Melissa Mathison, the former wife of Harrison Ford and the screenwriter of Steven Spielberg's E.T. the Extra Terrestrial, has died at the age of 65.
According to the Associated Press, Mathison was known for her family friendly films, which also includes The Black Stallion.
Mathison died Wednesday at her Los Angeles home after a bout with neuroendocrine cancer, confirmed her sister, Melinda Mathison Johnson.
"Mathison's stories were rich with symbolism, adventure, depth, and darkness. With their intricate plots and grown up themes of loneliness and loss, her films enchanted a generation of kids, and their parents," said Lindsey Bahr, for her AP article on Mathison.
— People magazine (@people) November 5, 2015
E.T. has remains a classic film and continues to charm children of all ages.
"Melissa had a heart that shined with generosity and love and burned as bright as the heart she gave E.T.," Steven Spielberg said in a statement.
Mathison's first credited work was in assistant roles on The Godfather: Part IIApocalypse Now." Her break out project was 1979 classic, The Black Stallion, which was directed by Carol Ballard.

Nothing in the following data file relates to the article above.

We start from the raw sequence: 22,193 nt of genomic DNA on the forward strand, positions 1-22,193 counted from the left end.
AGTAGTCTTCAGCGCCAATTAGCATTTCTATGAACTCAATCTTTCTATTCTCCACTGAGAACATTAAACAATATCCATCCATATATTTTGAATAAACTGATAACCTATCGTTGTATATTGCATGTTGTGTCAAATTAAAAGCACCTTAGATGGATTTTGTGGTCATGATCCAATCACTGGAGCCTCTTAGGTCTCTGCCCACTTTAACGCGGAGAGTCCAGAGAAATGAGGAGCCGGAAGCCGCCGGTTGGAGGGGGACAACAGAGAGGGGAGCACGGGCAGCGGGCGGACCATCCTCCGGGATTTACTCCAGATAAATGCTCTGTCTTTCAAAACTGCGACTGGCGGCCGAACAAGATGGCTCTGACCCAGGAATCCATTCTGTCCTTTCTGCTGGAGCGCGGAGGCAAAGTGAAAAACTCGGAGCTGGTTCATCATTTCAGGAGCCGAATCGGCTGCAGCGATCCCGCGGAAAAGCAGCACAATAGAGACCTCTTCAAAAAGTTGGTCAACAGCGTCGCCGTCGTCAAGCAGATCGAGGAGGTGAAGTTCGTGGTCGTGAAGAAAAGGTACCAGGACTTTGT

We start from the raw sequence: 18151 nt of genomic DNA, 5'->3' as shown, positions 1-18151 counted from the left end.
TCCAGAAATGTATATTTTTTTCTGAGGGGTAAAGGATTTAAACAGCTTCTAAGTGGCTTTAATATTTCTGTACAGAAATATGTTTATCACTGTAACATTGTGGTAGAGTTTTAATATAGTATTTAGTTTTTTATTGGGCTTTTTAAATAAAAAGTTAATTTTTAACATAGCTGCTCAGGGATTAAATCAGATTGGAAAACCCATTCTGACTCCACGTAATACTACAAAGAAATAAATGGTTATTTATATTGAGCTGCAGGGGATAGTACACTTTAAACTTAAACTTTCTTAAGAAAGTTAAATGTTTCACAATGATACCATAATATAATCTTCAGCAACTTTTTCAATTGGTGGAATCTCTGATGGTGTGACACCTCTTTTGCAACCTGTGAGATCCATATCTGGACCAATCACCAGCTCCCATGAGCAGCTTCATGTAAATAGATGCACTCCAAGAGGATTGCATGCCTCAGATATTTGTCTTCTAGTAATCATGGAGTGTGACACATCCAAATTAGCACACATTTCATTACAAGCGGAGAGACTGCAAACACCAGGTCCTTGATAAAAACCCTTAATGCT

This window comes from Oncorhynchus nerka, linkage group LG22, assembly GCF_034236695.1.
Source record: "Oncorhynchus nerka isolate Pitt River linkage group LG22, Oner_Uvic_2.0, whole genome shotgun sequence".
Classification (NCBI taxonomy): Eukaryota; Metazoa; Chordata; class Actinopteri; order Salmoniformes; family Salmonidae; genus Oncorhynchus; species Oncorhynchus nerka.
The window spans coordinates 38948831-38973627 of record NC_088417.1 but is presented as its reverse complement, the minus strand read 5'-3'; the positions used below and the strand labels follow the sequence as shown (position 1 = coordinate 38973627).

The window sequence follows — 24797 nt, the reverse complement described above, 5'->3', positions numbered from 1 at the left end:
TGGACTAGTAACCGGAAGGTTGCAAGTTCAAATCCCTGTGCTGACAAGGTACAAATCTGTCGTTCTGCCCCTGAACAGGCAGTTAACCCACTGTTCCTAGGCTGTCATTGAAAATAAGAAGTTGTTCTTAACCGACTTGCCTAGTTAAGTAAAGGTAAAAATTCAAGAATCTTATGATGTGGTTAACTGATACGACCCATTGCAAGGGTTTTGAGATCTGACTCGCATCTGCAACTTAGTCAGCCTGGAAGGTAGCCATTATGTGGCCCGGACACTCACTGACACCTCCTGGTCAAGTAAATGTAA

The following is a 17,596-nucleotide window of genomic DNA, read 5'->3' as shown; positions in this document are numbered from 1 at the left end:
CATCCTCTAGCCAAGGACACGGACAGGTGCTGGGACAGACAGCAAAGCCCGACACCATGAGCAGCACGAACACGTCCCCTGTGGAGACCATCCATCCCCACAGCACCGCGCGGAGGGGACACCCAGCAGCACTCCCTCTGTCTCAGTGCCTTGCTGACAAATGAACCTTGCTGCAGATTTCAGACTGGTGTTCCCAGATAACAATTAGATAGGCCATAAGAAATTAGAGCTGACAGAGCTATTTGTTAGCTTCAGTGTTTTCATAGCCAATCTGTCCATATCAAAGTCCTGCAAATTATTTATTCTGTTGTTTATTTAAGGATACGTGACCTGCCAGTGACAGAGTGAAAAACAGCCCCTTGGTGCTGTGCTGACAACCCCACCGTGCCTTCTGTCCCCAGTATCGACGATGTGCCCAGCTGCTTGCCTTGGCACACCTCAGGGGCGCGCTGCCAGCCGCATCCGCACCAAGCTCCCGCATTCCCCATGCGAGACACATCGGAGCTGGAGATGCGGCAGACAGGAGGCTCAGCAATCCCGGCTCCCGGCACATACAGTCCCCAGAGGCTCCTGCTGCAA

Mathison met Harrison Ford on the set of Apocalypse Now in 1976, and the couple married in 1983. They remained married until 2004 and had two children, Georgia and Malcolm.
— BBC News (World) (@BBCWorld) November 5, 2015
According to the Los Angeles Times, Mathison often collaborated with producers Kathleen Kennedy and Frank Marshall under their Amblin Entertainment banner and worked with directors like Frank Oz on The Indian in the Cupboard and Martin Scorsese.
Mathison left her lasting legacy with E.T., which became the highest grossing film of all time. According to the Associated Press, Spielberg and her then-boyfriend Harrison Ford reportedly convinced Mathison to write the screenplay on a 207 mile-drive through the Tunisian desert during the shoot for Raiders of the Lost Ark.
— CNN Breaking News (@cnnbrk) November 5, 2015
Mathison was honored with her first and only Oscar nomination for E.T. but lost out to John Briley's Gandhi screenplay.
Melissa Mathison's last credited work is on Spielberg's big screen adaptation of Roald Dahl's novel The BFG, which comes out next year.